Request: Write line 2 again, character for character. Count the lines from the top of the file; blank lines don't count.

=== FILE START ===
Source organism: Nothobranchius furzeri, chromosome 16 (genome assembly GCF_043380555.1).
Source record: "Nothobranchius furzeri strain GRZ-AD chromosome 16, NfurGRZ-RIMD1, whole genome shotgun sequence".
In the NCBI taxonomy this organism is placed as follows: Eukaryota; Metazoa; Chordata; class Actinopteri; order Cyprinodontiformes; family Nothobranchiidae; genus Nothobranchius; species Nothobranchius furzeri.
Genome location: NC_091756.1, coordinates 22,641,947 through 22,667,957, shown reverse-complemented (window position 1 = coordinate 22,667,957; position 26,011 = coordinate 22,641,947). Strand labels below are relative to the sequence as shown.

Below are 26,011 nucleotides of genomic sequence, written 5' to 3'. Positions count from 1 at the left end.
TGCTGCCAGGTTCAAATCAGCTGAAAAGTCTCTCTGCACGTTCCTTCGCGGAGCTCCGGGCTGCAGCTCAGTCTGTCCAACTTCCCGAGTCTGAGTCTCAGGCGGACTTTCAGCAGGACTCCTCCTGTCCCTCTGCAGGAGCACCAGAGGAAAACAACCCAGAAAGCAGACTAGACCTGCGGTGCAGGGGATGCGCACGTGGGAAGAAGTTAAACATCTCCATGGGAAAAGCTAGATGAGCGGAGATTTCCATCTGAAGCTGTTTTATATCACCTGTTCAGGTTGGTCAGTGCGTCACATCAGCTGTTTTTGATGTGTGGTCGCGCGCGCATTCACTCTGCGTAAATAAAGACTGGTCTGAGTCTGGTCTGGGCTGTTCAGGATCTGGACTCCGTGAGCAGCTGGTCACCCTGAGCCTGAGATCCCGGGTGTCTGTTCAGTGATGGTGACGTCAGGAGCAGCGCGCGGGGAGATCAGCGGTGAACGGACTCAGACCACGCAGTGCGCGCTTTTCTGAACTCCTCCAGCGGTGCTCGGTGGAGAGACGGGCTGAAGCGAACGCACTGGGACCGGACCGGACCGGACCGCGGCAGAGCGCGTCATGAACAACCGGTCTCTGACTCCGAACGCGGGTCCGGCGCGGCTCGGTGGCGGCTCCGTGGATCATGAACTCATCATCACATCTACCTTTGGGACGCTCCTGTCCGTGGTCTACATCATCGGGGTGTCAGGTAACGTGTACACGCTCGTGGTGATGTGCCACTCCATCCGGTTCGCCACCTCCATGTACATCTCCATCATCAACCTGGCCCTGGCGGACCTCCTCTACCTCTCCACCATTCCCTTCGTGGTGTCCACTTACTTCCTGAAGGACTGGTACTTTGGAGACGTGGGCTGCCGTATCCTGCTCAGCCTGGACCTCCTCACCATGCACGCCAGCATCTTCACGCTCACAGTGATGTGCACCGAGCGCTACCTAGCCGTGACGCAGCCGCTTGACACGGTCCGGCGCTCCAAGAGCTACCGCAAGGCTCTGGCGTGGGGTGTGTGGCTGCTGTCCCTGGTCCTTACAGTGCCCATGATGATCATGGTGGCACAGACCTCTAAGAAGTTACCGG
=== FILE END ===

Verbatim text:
Source record: "Nothobranchius furzeri strain GRZ-AD chromosome 16, NfurGRZ-RIMD1, whole genome shotgun sequence".